20 June 2010

Daddy 1913-1982


World War II  --  circa 1943








1968  --  Receiving Driver of the Year award from Daniel Bryant, President of Bekins Van Lines

By then, Daddy had been with Bekins for about 32 years.  He quit driving later that year, after 3 million accident-free miles.  But, he continued in other capacities for a total over 40 years.

He had known the Bekins' and also had genuine respect for Mr. Bryant.


 

 

1948  --  the two of us,

a personal treasure, for obvious reasons
I miss you, Daddy.

16 June 2010

Mabel York: No Longer Unknown!

One of my blog posts from a few months ago included a photo of Lila Hegwer and Mabel York (and I've copied it again towards the end of this post).  I didn't discuss Mabel at all in the earlier post, assuming she was simply a friend of Lila's and no relation to my family at all.  But, in preparing photos to take to the Southern California Genealogy Society's Jamboree [2] last week, I came across a photo I didn't know I had:


 As you can see, this photo is clearly annotated that Mabel is a cousin to Ben Hegwer, my grandfather.  That was a big surprise!  So, just now, I went to my database to be sure that I have no YORKs, and found that I cannot count on my memory for much of anything anymore!  Yes, I have Mabel York and a fair amount of info on her!  And, I've had that information since at least January 2008.

Actually, Mabel and Ben are first cousins, once removed.  Mabel was one of at least 3 children of Clara Hegwer and a Mr. York.  Clara was one of the children of Henry Hegwer and his first wife, Katherenah Hornberger.  Mabel was born January 1892 in Colorado [1].

If my conclusions are correct for both girls, Lila would be Mabel's aunt, but is only about 4 months older than Mabel.  If we look at both photos side-by-side, do you agree that Mabel is the young lady on the right of the duo?

Lila Hegwer & Mabel York
Mabel York

I have no record of Mabel after the 1910 census.  Again, as you can see, the undated annotation says that she was deceased at the time of the annotation.  I hope there is a descendent of Henry Hegwer who can supply more info.

CONCLUSIONS
It's nice to know who the people in the photos are and how they fit in.  I hope that someone more closely related to Lila and Mabel than I will see and enjoy these photos!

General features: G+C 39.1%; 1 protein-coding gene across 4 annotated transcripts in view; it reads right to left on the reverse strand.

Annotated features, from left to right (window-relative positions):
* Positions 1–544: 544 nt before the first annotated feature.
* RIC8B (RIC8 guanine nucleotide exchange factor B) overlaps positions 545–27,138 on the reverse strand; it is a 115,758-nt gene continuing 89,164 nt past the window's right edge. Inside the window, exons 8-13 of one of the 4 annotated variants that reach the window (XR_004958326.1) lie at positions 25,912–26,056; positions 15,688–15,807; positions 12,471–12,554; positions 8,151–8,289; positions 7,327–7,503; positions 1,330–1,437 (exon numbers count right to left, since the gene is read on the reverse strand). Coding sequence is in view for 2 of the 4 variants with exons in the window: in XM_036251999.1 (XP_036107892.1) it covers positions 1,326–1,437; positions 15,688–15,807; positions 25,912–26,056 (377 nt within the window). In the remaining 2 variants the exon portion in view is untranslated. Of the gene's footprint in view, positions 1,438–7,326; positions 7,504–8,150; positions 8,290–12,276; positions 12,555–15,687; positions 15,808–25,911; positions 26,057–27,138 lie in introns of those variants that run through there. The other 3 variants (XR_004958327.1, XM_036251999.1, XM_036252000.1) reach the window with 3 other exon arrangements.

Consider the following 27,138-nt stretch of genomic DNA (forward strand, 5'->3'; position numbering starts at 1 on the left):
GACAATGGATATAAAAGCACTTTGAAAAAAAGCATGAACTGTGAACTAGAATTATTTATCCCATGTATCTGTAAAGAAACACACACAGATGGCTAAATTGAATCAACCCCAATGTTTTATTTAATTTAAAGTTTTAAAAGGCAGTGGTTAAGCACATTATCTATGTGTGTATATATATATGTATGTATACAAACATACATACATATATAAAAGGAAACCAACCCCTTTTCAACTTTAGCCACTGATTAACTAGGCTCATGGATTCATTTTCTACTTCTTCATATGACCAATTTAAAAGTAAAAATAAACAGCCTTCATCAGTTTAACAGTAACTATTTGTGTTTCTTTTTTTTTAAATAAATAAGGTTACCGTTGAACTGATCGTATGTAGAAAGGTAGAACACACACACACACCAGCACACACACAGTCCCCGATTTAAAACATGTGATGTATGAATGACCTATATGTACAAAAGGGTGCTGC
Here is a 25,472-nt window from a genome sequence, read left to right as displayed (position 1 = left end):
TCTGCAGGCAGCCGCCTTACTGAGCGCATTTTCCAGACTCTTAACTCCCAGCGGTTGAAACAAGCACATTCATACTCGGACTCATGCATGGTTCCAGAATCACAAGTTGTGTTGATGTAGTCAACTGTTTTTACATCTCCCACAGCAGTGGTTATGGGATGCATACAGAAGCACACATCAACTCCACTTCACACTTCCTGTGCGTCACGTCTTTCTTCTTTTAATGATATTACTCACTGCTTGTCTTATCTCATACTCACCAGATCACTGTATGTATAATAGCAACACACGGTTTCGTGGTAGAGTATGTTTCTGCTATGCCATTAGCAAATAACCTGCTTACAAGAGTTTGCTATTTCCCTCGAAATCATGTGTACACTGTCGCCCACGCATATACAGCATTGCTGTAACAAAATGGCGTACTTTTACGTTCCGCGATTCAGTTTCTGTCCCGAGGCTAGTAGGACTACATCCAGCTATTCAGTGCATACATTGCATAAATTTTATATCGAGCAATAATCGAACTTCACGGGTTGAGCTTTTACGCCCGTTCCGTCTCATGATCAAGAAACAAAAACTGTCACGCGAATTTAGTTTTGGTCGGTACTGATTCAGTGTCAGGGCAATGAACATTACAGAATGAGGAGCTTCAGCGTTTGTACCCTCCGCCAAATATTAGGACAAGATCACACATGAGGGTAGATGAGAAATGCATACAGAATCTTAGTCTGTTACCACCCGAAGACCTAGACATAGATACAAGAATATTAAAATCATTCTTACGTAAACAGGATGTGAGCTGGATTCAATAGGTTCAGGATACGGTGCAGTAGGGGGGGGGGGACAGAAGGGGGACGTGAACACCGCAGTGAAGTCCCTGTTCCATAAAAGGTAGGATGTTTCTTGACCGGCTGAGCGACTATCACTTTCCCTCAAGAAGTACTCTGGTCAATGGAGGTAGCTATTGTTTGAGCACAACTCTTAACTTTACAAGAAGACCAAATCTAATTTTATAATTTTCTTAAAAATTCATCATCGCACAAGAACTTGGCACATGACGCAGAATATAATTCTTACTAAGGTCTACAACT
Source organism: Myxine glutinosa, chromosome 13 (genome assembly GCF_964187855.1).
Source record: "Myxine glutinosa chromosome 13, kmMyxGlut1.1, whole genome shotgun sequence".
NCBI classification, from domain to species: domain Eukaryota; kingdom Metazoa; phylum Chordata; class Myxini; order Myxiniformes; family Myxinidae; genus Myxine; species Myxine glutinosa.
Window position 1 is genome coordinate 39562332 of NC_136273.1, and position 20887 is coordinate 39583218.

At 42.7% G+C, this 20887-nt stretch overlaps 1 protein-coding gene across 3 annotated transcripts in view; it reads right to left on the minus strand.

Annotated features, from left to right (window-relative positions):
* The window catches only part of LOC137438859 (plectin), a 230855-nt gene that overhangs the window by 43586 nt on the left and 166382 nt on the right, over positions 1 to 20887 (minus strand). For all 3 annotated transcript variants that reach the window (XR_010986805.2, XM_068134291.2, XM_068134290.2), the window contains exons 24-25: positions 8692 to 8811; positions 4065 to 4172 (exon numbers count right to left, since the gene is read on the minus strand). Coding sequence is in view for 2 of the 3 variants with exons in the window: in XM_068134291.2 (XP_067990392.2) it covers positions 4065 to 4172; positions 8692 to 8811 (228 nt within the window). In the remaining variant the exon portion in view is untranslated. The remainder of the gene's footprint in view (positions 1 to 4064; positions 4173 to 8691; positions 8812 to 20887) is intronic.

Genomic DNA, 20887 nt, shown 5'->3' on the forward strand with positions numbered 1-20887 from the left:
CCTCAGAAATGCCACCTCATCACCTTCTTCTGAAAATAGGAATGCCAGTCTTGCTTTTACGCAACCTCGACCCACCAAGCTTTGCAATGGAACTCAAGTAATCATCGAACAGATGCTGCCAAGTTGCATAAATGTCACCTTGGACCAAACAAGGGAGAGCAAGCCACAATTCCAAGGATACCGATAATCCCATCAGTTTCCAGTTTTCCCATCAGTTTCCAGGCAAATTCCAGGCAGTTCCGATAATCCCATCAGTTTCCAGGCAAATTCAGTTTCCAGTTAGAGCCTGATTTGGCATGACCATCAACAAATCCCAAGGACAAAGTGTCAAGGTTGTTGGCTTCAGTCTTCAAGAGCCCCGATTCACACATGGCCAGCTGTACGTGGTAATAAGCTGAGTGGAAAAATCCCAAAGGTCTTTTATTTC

Who knows what else I have in my files?  I must get better organized....

It's a real blow to, yet again, see that my memory is not what it once was....  I am going to have to make it a rule to ALWAYS check the database, no matter what my first impulse may be on whether or not I have a name on file. 

SOURCE and a Disclaimer/Comment
[1]  1910 US Census: Dist 96, Ward 8, Denver, Denver, Colorado

[2]  The featured photo of Mabel was scanned for me last weekend at Jamboree by ancestry.com during their  "free high-speed scanning" event.  Conference attendees (no ancestry subscription required) could make an online reservation before the conference, and then at the conference, select a specific time during the day of their reservation.  Images would be scanned into a complimentary USB drive carrying the ancestry.com logo.  The early info had included how to prepare and organize images for scanning and had said that they usually can do about 25 images in a person's time slot.  Hoping that most people would not take up ancestry.com's offer and there would be additonal time slots available, I took 87 images with me.  I was wrong about there being any extra time slots available, but it still turned out well that I had taken the extra images along!

What fun!  There were 3 scanning stations going.  The young man who did mine was very charming and very efficient.  Other than one newspaper page, my images were all simple photos organized just the way they had instructed.  He was able to do all 87 images in my 15-minute slot!  You will be seeing lots more of them here!  Thank you for this service and the USB drive, ancestry.com!  I do appreciate it.